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By Free Jared
“Do I remember the person I was? No, I don’t think I do. Everything has gotten really foggy…The old me died when I found out that I was HIV+. The silence of my mom’s voice I will never forget. Being strapped to a gurney and escorted off campus in an ambulance I will never forget. Realization of sex addiction and depression soon followed. That’s when the secrets reached an all-time high. I need to let these secrets go so I can get back to the old me.”
—My journal, May 11, 2012 at 7:48PM PST
Growing up as a Christian, I was taught that God is “omnificent” (all knowing) and “omnipotent” (all powerful). Understanding this, I became resentful towards God for creating me to experience discrimination because of my sexuality, shame because of a sex addiction, and stigmatization because of an acquired chronic health condition at the age of 20. “Why me?” I would ask. “What did I do to deserve this? I was always such a good kid, and I’m a good person. This was not how my life was supposed to go. I am not supposed to be this type of person.”
This sentiment forced me into a life of shame and secrecy. It made it nearly impossible to build relationships with family and friends; it made it impossible to establish romantic relationships. It made it impossible to focus on school. Outwardly, I tried my best to present myself as confident, competent, and happy; on the inside, I was angry. I felt anxiety in social situations, had no drive, lost faith in myself, and had little desire to live.
“I came to terms with the fact that I created this public persona—this public illusion. It held me hostage; I couldn’t be a real person because I was too afraid of what my public would say. At that point, I had to do some dying & really accept the fact that this is who I am. I have to be who I am, & all of us have a right to be who we are. Whenever we submit our will to someone else’s opinion, a part of us dies.”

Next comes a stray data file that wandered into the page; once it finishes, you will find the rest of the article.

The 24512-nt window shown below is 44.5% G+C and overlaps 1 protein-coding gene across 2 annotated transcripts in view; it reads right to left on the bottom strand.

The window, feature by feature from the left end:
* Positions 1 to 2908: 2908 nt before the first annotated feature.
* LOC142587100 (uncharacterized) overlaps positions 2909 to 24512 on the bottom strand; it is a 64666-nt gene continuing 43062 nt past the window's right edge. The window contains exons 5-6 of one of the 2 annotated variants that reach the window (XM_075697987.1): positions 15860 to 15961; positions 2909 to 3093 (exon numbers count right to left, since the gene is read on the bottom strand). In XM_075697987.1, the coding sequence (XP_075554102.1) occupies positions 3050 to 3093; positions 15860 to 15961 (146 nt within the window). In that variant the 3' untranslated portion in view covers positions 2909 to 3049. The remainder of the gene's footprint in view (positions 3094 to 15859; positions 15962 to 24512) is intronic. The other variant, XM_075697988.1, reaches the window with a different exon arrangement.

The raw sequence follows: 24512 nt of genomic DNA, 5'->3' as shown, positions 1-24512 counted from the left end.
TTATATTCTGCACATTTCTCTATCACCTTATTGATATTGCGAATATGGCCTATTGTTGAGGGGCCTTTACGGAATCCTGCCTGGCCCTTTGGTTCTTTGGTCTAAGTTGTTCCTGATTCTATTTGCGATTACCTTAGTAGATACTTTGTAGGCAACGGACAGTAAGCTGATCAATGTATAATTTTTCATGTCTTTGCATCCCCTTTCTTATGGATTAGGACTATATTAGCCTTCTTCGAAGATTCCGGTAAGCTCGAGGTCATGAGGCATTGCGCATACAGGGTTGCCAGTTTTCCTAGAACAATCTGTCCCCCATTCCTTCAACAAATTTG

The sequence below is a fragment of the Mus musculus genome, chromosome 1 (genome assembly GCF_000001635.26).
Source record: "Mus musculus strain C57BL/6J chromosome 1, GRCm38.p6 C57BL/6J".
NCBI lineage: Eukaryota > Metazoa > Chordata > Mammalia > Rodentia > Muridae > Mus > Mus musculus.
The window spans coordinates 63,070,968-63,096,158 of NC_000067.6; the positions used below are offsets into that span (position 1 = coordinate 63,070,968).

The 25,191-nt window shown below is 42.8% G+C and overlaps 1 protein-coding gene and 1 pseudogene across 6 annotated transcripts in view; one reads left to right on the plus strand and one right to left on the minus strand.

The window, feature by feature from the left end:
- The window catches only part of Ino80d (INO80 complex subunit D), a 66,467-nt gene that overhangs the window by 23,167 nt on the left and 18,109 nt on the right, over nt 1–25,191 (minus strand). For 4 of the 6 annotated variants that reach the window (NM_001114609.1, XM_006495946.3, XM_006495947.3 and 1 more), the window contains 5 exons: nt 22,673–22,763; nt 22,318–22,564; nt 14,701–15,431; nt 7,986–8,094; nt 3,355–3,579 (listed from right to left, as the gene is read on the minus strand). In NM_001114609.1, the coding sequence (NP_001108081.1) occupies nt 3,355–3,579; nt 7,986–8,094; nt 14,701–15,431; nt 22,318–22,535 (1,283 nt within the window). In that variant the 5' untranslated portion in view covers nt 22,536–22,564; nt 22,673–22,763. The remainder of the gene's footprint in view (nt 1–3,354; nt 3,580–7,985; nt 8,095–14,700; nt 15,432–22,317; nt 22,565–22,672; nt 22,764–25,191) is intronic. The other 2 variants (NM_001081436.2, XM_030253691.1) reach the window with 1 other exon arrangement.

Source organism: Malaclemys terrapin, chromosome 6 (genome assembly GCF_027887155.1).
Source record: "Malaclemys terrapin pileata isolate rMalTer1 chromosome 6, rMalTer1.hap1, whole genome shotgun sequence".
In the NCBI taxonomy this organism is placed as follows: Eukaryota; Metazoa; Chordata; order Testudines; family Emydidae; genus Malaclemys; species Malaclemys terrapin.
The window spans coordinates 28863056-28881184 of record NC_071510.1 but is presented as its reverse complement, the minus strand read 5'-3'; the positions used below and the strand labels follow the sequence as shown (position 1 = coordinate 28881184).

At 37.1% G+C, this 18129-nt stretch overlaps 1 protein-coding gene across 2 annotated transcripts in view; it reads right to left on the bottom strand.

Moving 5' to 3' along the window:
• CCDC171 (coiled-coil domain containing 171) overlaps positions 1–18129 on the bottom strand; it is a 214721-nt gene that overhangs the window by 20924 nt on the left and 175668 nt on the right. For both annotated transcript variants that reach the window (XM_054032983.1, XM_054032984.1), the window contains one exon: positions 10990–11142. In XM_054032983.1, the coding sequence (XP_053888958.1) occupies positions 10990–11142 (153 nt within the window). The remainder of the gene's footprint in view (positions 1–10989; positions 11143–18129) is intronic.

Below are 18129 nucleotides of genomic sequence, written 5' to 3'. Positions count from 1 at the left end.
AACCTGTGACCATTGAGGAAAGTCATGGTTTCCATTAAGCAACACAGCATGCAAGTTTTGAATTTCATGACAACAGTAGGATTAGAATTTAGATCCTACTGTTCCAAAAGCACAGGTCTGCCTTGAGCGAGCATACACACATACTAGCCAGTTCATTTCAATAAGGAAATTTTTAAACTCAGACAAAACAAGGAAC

—Lauryn Hill, MTV Unplugged 2.0
Like Hill, I too had to do some dying as I had submitted myself to the will of a society that taught me who I am is wrong. Society taught me what it meant to “be a man,” to be strong, and successful. Measuring myself against the will of society, I had failed. Hiding the parts of me that were not seen as desirable seemed to be my only option.
The societal will that had previously affirmed my personhood had now become my enemy. Beginning to learn myself outside of the rigid expectations of society, I found that I had no idea who I was. The person I thought I was had “died.”
During a teambuilding activity, one of my friends described me as “strong.” Being at one of my low points, I did not understand how anyone could see me as such. My friend saw something in me that I could not see. Although hearing that I was strong was encouraging, it was not affirming until I knew myself to be strong. In order to discover the person I am today, I had to let go of the “old me.”
“Self-definition has been a responsibility I’ve wholeheartedly taken on as mine. It’s never a duty one should outsource. Of this responsibility, writer Audre Lorde said, ‘If I didn’t define myself for myself, I would be crunched into other people’s fantasies for me and eaten alive.’ Self-definition and self-determination is about the many varied decisions that we make to compose and journey toward ourselves, about the audacity and strength to proclaim, create, and evolve into who we know ourselves to be.”
—Janet Mock, Redefining Realness
For many years, I feared that sharing my story would lead to me being labeled by others. Heavily involved in activism, I campaigned for the rights of my community as a black queer man. However, my HIV status placed me into a new minority category that I did not have a lifetime to accept. Unlike other parts of my identity, my HIV status could easily be dismissed as a result of my personal failures and “poor choices.” In actuality, the real power to choose came after discovering my status: I had the choice to embrace my privacy or to share my story openly.